Back in the day, Chicago was a well-known and respected fight town. It produced some of the finest fighters of all time including former middleweight ruler Tony Zale and lightweight/welterweight kingpin Barney Ross. During this time, fighting in Chicago was a rite of passage and boxing icons such as Sugar Ray Robinson (who defended his middleweight crown there a few times in the 1950s) and Rocky Marciano (who defeated Jersey Joe Walcott in a heavyweight title defence) performed there. However, if we fast-forward to today, things are relatively bleak in comparison from the golden era boxing once enjoyed. The number of shows has declined and not since 2005 has the city reached double figures, whereas there were 53 shows in 1950 alone, a vast drop-off. Despite this fact, fight fans still turn up in droves. A raucous crowd showed up to witness the Carlos Molina vs. Cory Spinks bout on ESPN2 at the start of February (the last time the “Windy City” saw a significant fight between two contenders of renown was back in December of 2009, when Paul Malignaggi defeated Juan Diaz in a highly anticipated rematch). So as we pick through the ashes with no obvious candidate to return Chi-Town to its once lofty status, it’s left for several local fighters to make the most of the city’s famous boxing history. One of those fighters is Donovan George, a career super middleweight who recently elected to drop down to middleweight, reasoning, “At super middleweight, I was always the smaller man fighting monsters. At middle, I’m the big guy. I’ll be the monster.” If he can do so safely, “Da Bomb” may just be able to explode on some of his new rivals. The 28-year-old, an eight-and-a-half year pro, is currently 24-3-1 (21) and meets grizzled tough guy David Lopez, 41-13 (23), on ESPN2’s “Friday Night Fights” next Friday night.
Anson Wainwright - You return to action on 22 March, headlining in your hometown on ESPN2 when you meet David Lopez, What are your thoughts on Lopez and fighting at home?
Don George - It always great to fight in Chicago in front of my family and friends. David is a proven warrior with only two losses in nine years and one was to current [WBA light middleweight] champ Austin Trout. I am preparing for a very hard war.
AW - Having been a career super middleweight, you recently decided to drop down to middleweight. Could you tell us about that and how you’re finding dropping the extra weight?
DG - At super middleweight, I was always the smaller man fighting monsters. At middle I’m the big guy, I’ll be the monster. The weight has been very tough. I haven’t been 160 since I was 16 years old but I will make weight and be very strong.
AW - Last year, you went 2-2 with both losses coming against top 10 guys Edwin Rodriguez and Adonis Stevenson. Though you lost, you gave both guys good fights. Could you tell us about how last year was for you?
DG - This boxing world is a crazy, up-and-down business. I am proud of myself and the fact that I take big fights against tough guys. I was at the wrong weight class; things will be different now.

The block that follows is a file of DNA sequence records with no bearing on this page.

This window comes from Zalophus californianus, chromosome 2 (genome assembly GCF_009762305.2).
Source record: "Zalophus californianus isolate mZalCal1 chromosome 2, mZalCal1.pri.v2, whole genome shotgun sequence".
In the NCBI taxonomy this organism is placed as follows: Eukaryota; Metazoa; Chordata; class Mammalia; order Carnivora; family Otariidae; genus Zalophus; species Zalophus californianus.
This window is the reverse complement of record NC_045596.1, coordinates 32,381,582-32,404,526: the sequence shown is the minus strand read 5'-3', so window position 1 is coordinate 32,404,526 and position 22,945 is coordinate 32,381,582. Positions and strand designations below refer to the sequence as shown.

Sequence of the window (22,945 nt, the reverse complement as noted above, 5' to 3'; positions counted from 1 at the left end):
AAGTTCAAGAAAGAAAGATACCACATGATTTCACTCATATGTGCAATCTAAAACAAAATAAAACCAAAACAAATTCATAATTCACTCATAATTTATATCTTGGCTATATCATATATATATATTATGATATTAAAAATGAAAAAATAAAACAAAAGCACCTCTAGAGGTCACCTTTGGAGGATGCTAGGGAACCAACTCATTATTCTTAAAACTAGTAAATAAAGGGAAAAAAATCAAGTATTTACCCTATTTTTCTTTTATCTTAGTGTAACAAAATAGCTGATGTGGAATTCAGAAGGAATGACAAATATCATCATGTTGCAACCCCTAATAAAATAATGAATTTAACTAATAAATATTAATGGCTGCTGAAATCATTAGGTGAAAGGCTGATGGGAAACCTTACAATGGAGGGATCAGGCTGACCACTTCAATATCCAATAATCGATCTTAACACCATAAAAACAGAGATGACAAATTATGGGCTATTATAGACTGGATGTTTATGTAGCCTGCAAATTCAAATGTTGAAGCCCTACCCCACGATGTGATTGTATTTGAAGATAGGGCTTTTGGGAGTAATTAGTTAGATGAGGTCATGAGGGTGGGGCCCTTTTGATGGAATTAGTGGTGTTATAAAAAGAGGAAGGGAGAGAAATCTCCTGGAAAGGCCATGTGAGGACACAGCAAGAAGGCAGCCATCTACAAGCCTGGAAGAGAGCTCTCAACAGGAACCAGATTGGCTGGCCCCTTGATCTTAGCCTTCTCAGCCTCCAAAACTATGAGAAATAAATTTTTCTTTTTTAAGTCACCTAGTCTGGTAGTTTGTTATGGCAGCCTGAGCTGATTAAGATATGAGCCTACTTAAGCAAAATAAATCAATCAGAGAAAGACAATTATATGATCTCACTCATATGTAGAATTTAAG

AW - Who are the members of your team? Also, where do you regularly train?
DG – Well, I just became a free agent as far as management. It feels good to be in charge of my own life now. My father has always trained me since I was very young. I’m signed with Warriors Boxing and 8 Count Productions in association with DiBella [Entertainment]. I’m currently training at 8 Count Gym. I have spent three weeks at the Kronk Gym in Detroit, working with Adonis Stevenson.
AW - Could you tell us a little about your early years growing up in Chicago?
DG - I was very lucky to grow up in a very safe part on town. My parents worked hard so all four of us could live in a great household.
AW - How did you first become interested in boxing?
DG - My father was an amateur boxer in the 1970s. Boxing was always a big part of my life; it was always around me growing up.
AW - Chicago is an old fight town. It seems like a city crying out for someone to step out of the shadows and make a statement.
DG - Chicago needs a name fighter to put it back on the map. During the Golden Age of Boxing, Chicago was the king; now, it’s only smaller club shows. With the help of [President] Dominic Pesoli of 8 Count boxing, we can get it back on track. Chicago needs a star and I want to be that guy.
AW - You’re the consummate professional, so without looking past Lopez, who are you aiming for at 160?
DG - I don’t feel comfortable talking about any fight but David Lopez. I can say I would love to fight any of the top names in any country.
AW - The middleweight division has come alive in the last couple of years. What are your thoughts on 160?
DG - I only know “GGG” (Gennady Golovkin) and he is a beast! I think he is, hands down, the best of the current champions. Sparring with him was a great learning experience; he made me a better fighter. I would love to one day fight him for his [WBA middleweight] title.
AW - Away from boxing, what do you enjoy doing with your time?
DG - Away from boxing, I play a lot of poker. We are currently working on a deal with PokerStars. My godfather is a pro player and taught me the ropes. When I’m not in training, I play cards four days a week and try to play as much as my fiancé will allow me. Poker is a passion of mine and will be something I can do after boxing. Tattoos, I love them. I won’t stop until I’m covered or run out of money. (laughs)
AW - Who is your boxing hero and why? Who do you enjoy watching today?
DG - My favourite all-time fighter Sugar Ray Robinson, he was a masterpiece in motion. I don’t have a current fighter that I must watch but of course, I watch all and every boxing broadcast on TV possible.
AW - In closing, do you have a message for Lopez and the middleweight division?
DG - I am here to make a name for myself and win a world title. Anyone who stands in my way must go!
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